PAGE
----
NACDL and its members have long feared that overbroad national security policies would become the norm for all criminal prosecutions, and today we know our concerns were not unfounded. Nearly every day brings new disclosures about the government’s surveillance capabilities, which further threaten the Fourth and First Amendment rights of every person. The time has long passed for the government to provide full disclosure of the complete nature and extent of its secret surveillance programs and the secret law that forms the basis for the programs. NACDL is fighting to bring transparency, oversight, and due process back to these overbroad post-9/11 surveillance authorities.
In the weeks following the attacks of September 11, 2001, Congress passed the USA PATRIOT Act, which through many amendments over the past 13 years forms the basis for the first and most widely discussed program disclosed by Edward Snowden — the collection of most telephone records in the United States. While the program does not permit the collection of the content of communications, it does allow the National Security Agency (NSA) to obtain call-detail records, including the numbers dialed and the duration of the calls. Though the government asserts that it is not collecting location information or the identities of the callers under this program, we know that broad authority exists that permits the collection of this and other private information, such as Executive Order 12333 regarding United States Intelligence Activities.
The bulk collection of any records without individualized and particularized suspicion is an affront to the Constitution. NACDL seeks an end to all bulk records collection, not just the bulk telephone records program. We are working with civil liberties allies in Congress to end these programs. Additionally, we are providing training and resources to NACDL members who are faced with evidentiary issues involving these surveillance programs in pending and closed criminal cases.
The government claims that no harm is done to individual privacy interests because the telephone records are only searched if the NSA, to its own satisfaction, establishes reasonable articulable suspicion (RAS) that the records are connected to a suspicious telephone number. In January, President Obama made an historic speech on the review of America’s signals intelligence. He ordered the NSA to obtain a RAS determination from the secret Foreign Intelligence Surveillance Court (FISC) before searching the phone records in the NSA’s possession. This and other backend protections outlined in the speech are welcome first steps to reform the program, but, unfortunately, the president just does not get it. The harm has already been done before the FISC determination. The initial collection of the information is itself a seizure and should be subject to individual particularized suspicion standards under the Fourth Amendment. The program simply needs to end.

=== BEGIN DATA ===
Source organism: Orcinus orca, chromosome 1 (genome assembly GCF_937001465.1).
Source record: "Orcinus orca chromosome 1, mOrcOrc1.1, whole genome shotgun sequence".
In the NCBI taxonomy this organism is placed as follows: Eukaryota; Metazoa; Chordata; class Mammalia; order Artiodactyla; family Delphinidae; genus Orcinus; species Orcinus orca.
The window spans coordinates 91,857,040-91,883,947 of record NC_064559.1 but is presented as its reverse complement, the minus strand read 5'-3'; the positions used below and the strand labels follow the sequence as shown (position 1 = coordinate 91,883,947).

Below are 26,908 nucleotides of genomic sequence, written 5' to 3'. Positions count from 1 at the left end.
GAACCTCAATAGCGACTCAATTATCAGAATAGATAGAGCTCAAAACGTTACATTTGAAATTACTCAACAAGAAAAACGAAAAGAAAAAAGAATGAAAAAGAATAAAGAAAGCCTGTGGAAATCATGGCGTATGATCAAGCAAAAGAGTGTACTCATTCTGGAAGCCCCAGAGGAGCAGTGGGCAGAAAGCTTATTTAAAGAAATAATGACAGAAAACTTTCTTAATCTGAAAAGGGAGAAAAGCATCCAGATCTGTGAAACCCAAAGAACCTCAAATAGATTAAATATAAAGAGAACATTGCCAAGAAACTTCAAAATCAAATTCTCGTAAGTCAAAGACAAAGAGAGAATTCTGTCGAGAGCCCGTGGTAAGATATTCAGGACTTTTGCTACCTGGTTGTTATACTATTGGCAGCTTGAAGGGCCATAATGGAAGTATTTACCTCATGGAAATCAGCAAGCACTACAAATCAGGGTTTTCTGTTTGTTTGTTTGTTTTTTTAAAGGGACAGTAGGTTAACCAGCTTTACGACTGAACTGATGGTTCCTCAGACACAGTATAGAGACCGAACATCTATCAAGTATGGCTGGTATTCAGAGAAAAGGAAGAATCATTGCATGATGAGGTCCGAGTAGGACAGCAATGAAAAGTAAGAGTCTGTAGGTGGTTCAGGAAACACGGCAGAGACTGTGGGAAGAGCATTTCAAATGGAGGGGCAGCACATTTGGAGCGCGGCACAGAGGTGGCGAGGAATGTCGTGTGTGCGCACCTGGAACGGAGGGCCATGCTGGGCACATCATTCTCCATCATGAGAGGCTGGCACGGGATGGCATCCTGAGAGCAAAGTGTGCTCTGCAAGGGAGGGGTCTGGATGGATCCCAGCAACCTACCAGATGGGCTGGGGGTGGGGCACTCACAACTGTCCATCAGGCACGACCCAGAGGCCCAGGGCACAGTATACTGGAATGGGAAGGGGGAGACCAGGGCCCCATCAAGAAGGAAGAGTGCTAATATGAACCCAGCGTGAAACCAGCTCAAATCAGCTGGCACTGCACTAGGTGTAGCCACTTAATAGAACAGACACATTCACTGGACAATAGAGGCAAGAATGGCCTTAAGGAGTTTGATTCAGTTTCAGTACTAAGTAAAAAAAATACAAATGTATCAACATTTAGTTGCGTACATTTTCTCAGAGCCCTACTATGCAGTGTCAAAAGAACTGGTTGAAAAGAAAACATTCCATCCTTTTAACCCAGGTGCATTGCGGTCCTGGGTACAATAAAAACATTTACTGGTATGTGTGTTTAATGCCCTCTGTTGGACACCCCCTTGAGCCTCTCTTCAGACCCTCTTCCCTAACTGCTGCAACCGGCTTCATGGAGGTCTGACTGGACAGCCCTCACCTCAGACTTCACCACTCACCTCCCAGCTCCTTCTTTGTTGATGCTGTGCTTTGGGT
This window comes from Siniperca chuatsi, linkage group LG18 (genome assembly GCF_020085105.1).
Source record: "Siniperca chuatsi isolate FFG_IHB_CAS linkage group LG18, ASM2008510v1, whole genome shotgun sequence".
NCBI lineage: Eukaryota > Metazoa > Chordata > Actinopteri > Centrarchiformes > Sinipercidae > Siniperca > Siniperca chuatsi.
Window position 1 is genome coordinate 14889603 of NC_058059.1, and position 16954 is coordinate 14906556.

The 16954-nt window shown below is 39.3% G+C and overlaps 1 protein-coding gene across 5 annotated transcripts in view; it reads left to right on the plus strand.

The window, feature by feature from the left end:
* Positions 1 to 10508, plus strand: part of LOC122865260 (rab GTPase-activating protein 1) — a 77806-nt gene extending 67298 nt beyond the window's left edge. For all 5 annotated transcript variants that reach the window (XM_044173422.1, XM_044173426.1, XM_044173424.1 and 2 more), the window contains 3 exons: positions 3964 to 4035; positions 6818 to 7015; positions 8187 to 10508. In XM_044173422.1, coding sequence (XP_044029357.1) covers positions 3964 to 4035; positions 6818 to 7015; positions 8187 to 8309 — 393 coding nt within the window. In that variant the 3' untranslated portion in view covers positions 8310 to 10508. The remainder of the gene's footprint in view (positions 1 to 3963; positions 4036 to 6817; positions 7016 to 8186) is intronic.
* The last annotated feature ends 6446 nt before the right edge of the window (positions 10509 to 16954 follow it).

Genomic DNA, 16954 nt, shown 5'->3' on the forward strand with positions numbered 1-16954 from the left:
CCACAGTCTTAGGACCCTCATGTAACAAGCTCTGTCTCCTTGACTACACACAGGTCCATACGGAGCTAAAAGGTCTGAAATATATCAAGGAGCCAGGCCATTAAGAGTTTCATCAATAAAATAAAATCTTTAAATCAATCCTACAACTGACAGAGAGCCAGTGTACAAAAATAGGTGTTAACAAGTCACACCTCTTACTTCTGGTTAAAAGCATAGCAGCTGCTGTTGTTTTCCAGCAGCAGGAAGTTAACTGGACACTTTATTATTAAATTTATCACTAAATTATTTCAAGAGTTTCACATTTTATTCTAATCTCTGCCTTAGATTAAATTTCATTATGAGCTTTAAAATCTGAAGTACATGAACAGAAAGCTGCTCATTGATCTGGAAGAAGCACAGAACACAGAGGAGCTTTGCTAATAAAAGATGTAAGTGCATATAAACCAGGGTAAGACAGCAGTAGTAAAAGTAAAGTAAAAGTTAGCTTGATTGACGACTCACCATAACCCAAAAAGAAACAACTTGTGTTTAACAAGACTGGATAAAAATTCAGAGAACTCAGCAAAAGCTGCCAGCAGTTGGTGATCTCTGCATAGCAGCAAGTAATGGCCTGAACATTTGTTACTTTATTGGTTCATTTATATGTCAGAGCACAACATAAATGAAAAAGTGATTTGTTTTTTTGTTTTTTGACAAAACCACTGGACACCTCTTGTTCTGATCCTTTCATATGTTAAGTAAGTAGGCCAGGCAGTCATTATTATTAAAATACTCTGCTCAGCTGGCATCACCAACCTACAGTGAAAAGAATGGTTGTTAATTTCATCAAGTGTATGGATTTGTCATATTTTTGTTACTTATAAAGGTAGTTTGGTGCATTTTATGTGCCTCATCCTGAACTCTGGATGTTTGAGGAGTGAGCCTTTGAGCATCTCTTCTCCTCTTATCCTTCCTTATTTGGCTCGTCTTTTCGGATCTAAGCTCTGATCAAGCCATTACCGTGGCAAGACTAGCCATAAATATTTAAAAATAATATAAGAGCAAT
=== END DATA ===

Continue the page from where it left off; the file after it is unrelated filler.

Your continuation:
Much time and energy has been spent debating the legality of the programs and whether the programs are what Congress intended when it passed the legislation cited as authority for the programs. Those debates miss the mark. The real question is whether these programs are constitutional, which cannot be determined without true adversarial challenge in a real court. And if they are constitutional, should we as a matter of sound public policy even engage in this broad surveillance at all?
Two independent panels have said no, at least not the way we have been doing it. Both the president’s Review Group on Intelligence and Communications Technologies and the Privacy and Civil Liberties Oversight Board (PCLOB) said that the program has not been essential in preventing attacks. Two out of three members of the PCLOB even said the program has no basis in existing statutory law and is constitutionally suspect under the Fourth and First Amendments, and, therefore, should end. Law enforcement officials can fight crime and terrorism with the tools they already have at their disposal, which better protect the privacy interests of criminal defendants and innocent Americans.
Many of NACDL’s members have been at the forefront on these issues long before the Snowden disclosures. The use of evidence obtained by the intelligence community under FISA has been an issue for over 30 years. NACDL members have fought the use of secret evidence in criminal cases for decades and are among the first in the country to challenge the use of the recently disclosed programs in court. Until January 2014, no defense lawyer had ever been permitted to see the underlying government application to the FISC for either an individual or general FISA order, nor had they ever seen the court’s actual order. It was NACDL members who won a long-fought court battle in a pending criminal case to see these documents for the first time ever. Defense lawyers have been arguing in the dark for too long, and now, because of many NACDL members, the tide is changing.
No one knows for sure what future disclosures will bring, but NACDL will be there every step of the way to assist its members in understanding and challenging government overreach. Privacy and security are not mutually exclusive.
Jerry J. Cox is a sole practitioner based in Mount Vernon, Ky., where he has practiced criminal defense law for over 40 years. He is certified as a Criminal Specialist by the National Board of Trial Advocacy (NBTA), and he served on the NBTA Board of Examiners in 2004. He is a past president of the Kentucky Association of Criminal Defense Lawyers and a Life Member of NACDL. In 2002, the Kentucky Department of Public Advocacy recognized his commitment to criminal defense by awarding him the Nelson Mandela Lifetime Achievement Award.